With all this doom and gloom, what to do? Our special issue on general practice attempts to address this question.

Kamien (page 10) explores the collective wisdom of Australia's inaugural professors of "community medicine".13 Their achievements have been prodigious, but implicit in their reminiscences and counsel is the hope that deans of medical schools might support general practice more fully, and pursue more vigorously teaching environments beyond those found in esoteric tertiary-care and quarternary-care institutions.13 That this can happen with leadership and vision is illustrated by the continuing advances of general practice academia in the United Kingdom, wherein a third of all UK general practices are involved in community-based undergraduate education.14

Del Mar and his international colleagues (page 26) argue that part of the solution to the woes of general practice is to strengthen its "intellectual aspects" by encouraging "critical thinking" and the pursuit of clinically relevant research.7

The commentators on the contrived bleak scenario of general practice in 2020 — The destiny of general practice: blind faith or 20/20 vision — featured in this issue (page 47) argue that the antidotes to the 2020 poisoning of professionalism include structural reforms and independence of clinical agendas. Kidd (page 16) further stresses that involvement of the Federal Government in general practice vocational training needs to be long-sighted, flexible, and not merely an opportunity for implementing political solutions to current problems.15 If the guardians of this multitiered vocational training program were to get it wrong, they would risk fatally wounding general practice.

General practice in the 21st century will only prosper if its collective focus is on adapting and enhancing its unique characteristics — first contact, comprehensiveness, continuity and coordination of care — so that these are in tune with patient and community expectations and the needs of the community's changing health challenges.

General practice needs to change so that despondency, stress, loss of control and the perceived professional unattractiveness are things of the past. New GPs will need to embrace rather than suffer preventive medicine, exploit the power implicit in patient self-management, have responsive and flexible schedules of single or group visits, and be closely involved as members of interdisciplinary teams in care delivery within the community. They must also use the rich resources of information technology to reduce rather than increase work loads. Finally, general practice needs to accommodate the life-style aspirations of future doctors. Such developments can only restore the individual morale and professional pride of GPs.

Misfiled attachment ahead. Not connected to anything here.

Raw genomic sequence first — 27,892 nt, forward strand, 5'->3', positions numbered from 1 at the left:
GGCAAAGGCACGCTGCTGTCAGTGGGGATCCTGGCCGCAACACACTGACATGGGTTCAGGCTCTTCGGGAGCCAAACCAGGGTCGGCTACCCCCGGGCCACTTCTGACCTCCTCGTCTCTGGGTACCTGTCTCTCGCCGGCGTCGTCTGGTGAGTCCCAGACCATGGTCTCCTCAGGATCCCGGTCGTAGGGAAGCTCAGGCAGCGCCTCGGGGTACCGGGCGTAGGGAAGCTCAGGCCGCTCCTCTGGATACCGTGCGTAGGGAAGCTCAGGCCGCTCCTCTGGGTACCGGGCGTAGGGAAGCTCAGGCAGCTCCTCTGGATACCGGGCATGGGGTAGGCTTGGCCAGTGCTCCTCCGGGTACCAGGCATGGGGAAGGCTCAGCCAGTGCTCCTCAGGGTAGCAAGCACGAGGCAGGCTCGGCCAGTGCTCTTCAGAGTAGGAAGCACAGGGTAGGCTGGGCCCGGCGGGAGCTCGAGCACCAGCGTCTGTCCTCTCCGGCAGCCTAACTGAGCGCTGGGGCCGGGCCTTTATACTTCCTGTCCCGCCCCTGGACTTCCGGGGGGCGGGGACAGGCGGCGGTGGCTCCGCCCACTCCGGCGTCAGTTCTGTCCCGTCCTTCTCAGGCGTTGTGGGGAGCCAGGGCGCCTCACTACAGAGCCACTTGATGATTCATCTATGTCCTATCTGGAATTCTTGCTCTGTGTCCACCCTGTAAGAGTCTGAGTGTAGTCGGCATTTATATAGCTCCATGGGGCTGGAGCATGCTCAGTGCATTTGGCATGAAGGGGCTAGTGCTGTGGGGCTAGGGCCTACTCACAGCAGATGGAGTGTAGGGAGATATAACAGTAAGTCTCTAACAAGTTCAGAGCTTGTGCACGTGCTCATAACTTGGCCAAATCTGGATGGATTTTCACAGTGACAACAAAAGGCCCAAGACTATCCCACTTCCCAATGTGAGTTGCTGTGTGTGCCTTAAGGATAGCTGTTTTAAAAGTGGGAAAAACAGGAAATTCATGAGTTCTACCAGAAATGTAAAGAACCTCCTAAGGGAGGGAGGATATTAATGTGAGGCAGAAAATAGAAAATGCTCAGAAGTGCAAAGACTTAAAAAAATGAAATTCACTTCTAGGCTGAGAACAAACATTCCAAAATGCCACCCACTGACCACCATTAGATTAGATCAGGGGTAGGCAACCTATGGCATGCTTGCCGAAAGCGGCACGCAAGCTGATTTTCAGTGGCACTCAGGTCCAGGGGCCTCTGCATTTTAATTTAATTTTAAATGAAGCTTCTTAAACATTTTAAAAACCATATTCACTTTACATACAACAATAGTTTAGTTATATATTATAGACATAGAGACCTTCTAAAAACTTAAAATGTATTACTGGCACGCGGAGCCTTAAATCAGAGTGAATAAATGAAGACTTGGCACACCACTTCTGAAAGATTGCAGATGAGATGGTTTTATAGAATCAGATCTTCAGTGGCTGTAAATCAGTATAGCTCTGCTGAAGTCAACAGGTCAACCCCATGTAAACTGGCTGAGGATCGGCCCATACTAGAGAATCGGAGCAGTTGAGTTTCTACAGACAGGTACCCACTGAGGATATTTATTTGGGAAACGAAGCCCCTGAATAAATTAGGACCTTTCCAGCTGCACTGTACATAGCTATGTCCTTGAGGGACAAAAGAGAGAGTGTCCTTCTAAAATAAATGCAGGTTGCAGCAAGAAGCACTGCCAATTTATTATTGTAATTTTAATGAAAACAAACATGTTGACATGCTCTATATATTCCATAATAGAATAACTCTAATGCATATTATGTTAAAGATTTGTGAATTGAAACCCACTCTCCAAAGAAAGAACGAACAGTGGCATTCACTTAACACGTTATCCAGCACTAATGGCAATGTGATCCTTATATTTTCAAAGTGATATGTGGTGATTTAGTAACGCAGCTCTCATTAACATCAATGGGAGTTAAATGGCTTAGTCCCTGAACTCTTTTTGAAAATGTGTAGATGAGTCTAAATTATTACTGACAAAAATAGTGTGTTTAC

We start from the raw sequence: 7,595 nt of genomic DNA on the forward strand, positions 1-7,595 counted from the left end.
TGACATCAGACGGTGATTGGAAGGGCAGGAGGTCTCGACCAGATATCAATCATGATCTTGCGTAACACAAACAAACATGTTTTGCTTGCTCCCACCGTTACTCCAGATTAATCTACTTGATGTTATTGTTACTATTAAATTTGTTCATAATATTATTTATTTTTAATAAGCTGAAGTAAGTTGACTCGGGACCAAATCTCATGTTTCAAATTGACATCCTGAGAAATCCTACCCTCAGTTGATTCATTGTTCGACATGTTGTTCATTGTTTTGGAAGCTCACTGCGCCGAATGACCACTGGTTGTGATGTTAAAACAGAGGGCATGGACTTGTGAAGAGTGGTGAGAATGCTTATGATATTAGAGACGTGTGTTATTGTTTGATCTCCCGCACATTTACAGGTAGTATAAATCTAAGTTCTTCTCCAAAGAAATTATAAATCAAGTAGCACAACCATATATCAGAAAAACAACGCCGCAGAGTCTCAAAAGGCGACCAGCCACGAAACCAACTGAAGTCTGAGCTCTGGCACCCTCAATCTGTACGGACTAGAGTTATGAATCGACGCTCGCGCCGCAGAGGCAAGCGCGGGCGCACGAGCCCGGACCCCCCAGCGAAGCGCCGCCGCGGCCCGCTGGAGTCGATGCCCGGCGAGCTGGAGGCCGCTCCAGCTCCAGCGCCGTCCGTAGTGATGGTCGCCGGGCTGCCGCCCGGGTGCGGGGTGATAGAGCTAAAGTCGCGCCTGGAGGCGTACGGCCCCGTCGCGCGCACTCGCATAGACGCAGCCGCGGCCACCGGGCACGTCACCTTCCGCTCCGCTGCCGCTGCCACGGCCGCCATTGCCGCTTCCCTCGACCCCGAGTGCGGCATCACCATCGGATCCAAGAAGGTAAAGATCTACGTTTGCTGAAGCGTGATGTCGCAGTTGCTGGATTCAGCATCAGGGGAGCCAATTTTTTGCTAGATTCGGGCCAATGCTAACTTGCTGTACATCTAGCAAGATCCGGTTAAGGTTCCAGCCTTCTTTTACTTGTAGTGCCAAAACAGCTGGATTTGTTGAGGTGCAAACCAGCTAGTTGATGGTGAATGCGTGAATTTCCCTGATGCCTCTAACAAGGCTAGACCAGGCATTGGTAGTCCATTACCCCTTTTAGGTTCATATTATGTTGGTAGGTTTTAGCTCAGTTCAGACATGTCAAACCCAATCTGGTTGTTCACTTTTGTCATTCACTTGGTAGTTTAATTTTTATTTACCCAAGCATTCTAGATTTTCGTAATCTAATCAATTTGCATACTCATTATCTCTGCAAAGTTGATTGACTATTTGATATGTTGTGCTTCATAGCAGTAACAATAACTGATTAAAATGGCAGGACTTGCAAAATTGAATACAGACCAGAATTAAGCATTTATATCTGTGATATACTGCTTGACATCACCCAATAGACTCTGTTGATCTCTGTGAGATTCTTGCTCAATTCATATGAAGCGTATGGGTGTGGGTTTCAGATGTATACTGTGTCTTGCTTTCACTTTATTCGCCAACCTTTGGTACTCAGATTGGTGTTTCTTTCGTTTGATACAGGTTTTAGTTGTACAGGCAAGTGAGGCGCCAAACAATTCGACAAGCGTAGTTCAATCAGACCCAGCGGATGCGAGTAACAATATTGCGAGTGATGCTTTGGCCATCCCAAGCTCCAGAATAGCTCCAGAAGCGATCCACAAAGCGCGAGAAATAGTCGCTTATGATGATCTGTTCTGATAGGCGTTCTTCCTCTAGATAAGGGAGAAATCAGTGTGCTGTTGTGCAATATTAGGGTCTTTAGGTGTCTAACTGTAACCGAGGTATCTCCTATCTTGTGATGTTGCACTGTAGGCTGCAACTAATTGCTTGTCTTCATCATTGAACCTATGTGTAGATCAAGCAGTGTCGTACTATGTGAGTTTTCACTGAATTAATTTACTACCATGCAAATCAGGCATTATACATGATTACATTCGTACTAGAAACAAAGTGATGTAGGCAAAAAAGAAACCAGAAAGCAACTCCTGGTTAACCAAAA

Donald Berwick (President and Chief Executive Officer, Institute for Health Care Improvement, Boston, USA) recently observed that "We are carrying the nineteenth-century clinical office into the twenty-first-century world. It's time to retire it."16 To effect such seismic changes in how general practice is provided and remunerated will, no doubt, produce upheaval, but the key to the management of any crisis is control — control of professional purpose, places of practice and pride.

It is time for general practice to move into the 21st century.

  • Martin B Van Der Weyden

  • The Medical Journal of Australia, Strawberry Hills, NSW.


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  • 14. Society for Academic Primary Care. New century, new challenges. A report from the heads of Departments of General Practice and Primary Care in the medical schools of the United Kingdom. London. Royal College of General Practitioners, September 2002. Available at: (accessed Jun 2003).
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  • 16. Lippman H. Practice in the twenty-first century. Hippocrates 2000; January: 38-43. Available at: (accessed Jun 2003).